Melanoma is a type of cancer that develops in skin cells that are called melanocytes. Melanocytes manufacture melanin, which is a brown pigment. The number of people who have melanoma has been growing for the last 40 years.
The Melanoma Research Foundation lists 10 risk factors for melanoma. If you have any five or more, you should discuss your risk for developing melanoma with your healthcare provider at Apex Medical Center. You may need to take extra precautions or have a skin exam more frequently than someone with a lower risk.
Light skin, hair, and eyes
People with darker skin, hair, and eyes have slightly more protection against harmful UV rays from the sun than people with lighter skin, hair, and eyes. That doesn’t mean people with darker coloration have no risk, but it is lower than those with blonde or red hair, pale skin, or blue eyes.
Exposure to UV radiation
If you work outside all day, or you spend most of your spare time outside, you have a higher risk of melanoma than someone who doesn’t. You can limit your exposure with proper clothing and by using sunscreen.
Use of tanning beds
If you’re under the age of 30 and use a tanning bed, you have a 75% higher risk of developing melanoma than someone who doesn’t use a tanning bed.
Sunburns during childhood
Even one sunburn that results in blistering when you’re a child doubles your risk of later developing melanoma. Make sure your children are protected to reduce their risk.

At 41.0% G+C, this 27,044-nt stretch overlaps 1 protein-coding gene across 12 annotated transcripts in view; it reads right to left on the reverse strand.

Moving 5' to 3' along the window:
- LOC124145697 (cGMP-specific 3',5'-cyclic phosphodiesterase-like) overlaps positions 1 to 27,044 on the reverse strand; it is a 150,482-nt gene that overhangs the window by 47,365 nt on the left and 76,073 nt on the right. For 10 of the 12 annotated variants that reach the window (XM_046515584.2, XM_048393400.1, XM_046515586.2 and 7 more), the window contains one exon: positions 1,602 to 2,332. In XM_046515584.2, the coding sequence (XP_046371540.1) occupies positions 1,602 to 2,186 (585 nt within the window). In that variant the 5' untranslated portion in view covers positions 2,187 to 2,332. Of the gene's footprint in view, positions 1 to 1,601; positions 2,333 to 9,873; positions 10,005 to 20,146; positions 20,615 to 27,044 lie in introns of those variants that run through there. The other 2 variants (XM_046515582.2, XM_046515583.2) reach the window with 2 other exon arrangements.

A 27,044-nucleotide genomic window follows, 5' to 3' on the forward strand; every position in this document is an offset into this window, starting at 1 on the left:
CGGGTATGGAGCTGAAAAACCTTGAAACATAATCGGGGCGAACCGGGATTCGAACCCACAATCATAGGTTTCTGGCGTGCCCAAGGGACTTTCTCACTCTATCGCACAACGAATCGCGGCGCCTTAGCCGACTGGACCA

Everyone has moles, but if you have a higher-than-average number of moles, you also have a greater risk of being diagnosed with melanoma. Having 50 or more moles on your body is a risk factor.
There does seem to be a genetic predisposition to developing melanoma. If someone in your immediate family has been diagnosed, your risk is higher.
Age and Sex
Certain age groups have a higher risk of melanoma. For example, men over the age of 50 are diagnosed with melanoma more often than any other group.
If you had melanoma already, you’re at a higher risk of having it again.
Previous diagnosis of another type of skin cancer
If you’ve had basal or squamous cell carcinoma, you have a higher risk of developing melanoma.
Compromised immune system
Certain conditions can weaken your immune system. For example, some types of cancer, autoimmune disorders, and other conditions can impact your immune system and raise your risk of developing melanoma.
There are steps you can take to protect yourself if you have a high risk of developing melanoma. Additionally, outcomes are far better when melanoma is detected early.
By discussing your risk of melanoma with your care provider at Apex Medical Center, you’re taking proactive steps to protect yourself.
You can book an appointment online or by phone, and begin learning about your risk of melanoma right away. The sooner you begin protecting your skin, the better.